The five men, including three Guyanese who were charged by the Barbadian authorities in connection with a US$642,000 cocaine bust last week, were yesterday remanded to prison after making an appearance at the Holetown Magistrates’ Court on the island.
The drug bust was made following a tip-off by local anti-narcotics agencies to their counterparts in Barbados about the ‘suspicious’ movement of a boat, which departed these shores two Wednesdays ago.
According to the Barbados Nation, Guyanese Daranand Outar, 32, of East Bank Essequibo and an operations manager on board the vessel ‘MV Caricom,’ Andrew Edwin McLennon, 30, a truck driver, of Georgetown, Surain Persaud, 44, a labourer, of West Bank Demerara, along with Barbadian Ryan O’Neal Howell, a 38-year-old security guard, were not required to plead to charges of possession of 42.8 kilograms of cocaine, possession with intent to supply and trafficking in the drug on March 31.
Barbadian Michael Clarence Forde, 32, was not required to plead to trafficking in the drugs and knowingly permitting the handling of a controlled drug on the same date.
According to the Barbados Nation, the drugs have a street value of $1.284M Barbadian dollars.
Magistrate Barbara Cooke-Alleyne remanded the quintet to prison until April 26, when they will reappear in the Holetown Magistrates’ Court.
The five men were charged by police on the island last week in connection with the cocaine discovery, which was made last Thursday during a sting operation undertaken by the Drug Squad on the island.
The powdered form of the substance was found concealed in a number of wooden pallets at a Sunset Crest, St James residence in the north-western part of the island last Thursday.
A Guyanese source told this newspaper over the weekend that the planned trip by the owners of the ‘MV Caricom,’ was ‘suspicious.’ The vessel had been bought by a local businessman from a Barbadian company earlier this year and it was making its second trip to the Caribbean.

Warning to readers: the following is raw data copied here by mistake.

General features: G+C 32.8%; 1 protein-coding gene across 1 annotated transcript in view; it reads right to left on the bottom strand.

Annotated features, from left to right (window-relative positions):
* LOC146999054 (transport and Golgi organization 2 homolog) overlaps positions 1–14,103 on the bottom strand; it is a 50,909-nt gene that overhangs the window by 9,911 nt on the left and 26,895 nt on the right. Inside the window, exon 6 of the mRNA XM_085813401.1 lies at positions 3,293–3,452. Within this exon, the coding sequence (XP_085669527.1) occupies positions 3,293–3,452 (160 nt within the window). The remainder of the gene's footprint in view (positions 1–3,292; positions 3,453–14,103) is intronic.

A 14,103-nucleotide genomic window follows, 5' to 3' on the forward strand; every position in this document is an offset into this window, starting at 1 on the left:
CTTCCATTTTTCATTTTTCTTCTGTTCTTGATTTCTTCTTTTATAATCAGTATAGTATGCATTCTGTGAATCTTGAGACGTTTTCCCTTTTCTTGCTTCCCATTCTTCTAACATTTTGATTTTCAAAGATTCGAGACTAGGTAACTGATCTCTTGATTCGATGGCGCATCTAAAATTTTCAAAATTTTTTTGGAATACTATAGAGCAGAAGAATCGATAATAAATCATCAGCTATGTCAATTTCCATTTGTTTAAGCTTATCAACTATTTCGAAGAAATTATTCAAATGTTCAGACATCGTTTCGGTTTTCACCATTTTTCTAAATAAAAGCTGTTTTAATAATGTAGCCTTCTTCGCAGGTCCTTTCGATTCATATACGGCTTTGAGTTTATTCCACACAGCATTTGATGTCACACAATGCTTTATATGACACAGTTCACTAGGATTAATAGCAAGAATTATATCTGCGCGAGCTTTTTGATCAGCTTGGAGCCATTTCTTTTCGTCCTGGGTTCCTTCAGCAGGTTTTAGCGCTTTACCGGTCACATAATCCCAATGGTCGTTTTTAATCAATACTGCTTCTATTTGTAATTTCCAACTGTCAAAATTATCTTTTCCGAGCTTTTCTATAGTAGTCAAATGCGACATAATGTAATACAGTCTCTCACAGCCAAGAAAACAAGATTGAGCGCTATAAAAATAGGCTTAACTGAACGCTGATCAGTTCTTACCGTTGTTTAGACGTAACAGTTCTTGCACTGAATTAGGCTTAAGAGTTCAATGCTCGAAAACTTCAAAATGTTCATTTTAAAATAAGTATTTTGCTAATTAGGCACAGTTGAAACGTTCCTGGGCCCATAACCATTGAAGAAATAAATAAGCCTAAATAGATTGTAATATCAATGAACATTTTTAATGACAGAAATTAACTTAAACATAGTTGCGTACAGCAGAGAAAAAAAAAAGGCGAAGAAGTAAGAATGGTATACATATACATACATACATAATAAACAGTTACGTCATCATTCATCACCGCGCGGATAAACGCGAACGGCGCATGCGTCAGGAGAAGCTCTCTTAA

Several weeks ago, the vessel made its maiden voyage to the Caribbean from these shores and officials of the Customs Anti-Narcotics Unit (CANU) as well as the drug enforcement unit of the Guyana Revenue Authority (GRA) had undertaken an extensive search exercise on the boat prior to its departure, as the route cited by the operator was not seen as feasible for a cargo ship.
On March 23, the vessel was preparing for its second trip to the Caribbean, with intended stops at Barbados and St Maarten, where the businessman has a depot. CANU, with assistance from the GRA, carried out a second search of the vessel. It was laden with hundreds of pumpkins, several bags of limes and other produce, but the search exercise came up empty. The inspection was aborted after the team had cut open a few dozen pumpkins as well as made an extensive examination of the hull, cabins and deck in the search for illicit substances to no avail.
The trip was flagged by CANU and the GRA as suspicions were rife at the time and the agencies subsequently alerted the authorities in Barbados and St Maarten of their suspicions.
The vessel departed from the ‘Fertilizer Wharf’ on Water Street, Georgetown at around 7pm on the evening of March 23, with five Guyanese on board, and it reportedly travelled to Barbados where it arrived two days later.
The source noted that officials of the two local drug enforcement agencies here believed that the operators of the vessel had planned to make certain arrangements while on the high seas. The vessel is reportedly being held by the Barbadian authorities.
Drugs transported from Guyana continue to be unearthed by authorities in foreign jurisdictions. The most recent case involved the discovery of $700M worth of cocaine, which was found hidden in a shipment of logs by the Jamaican authorities.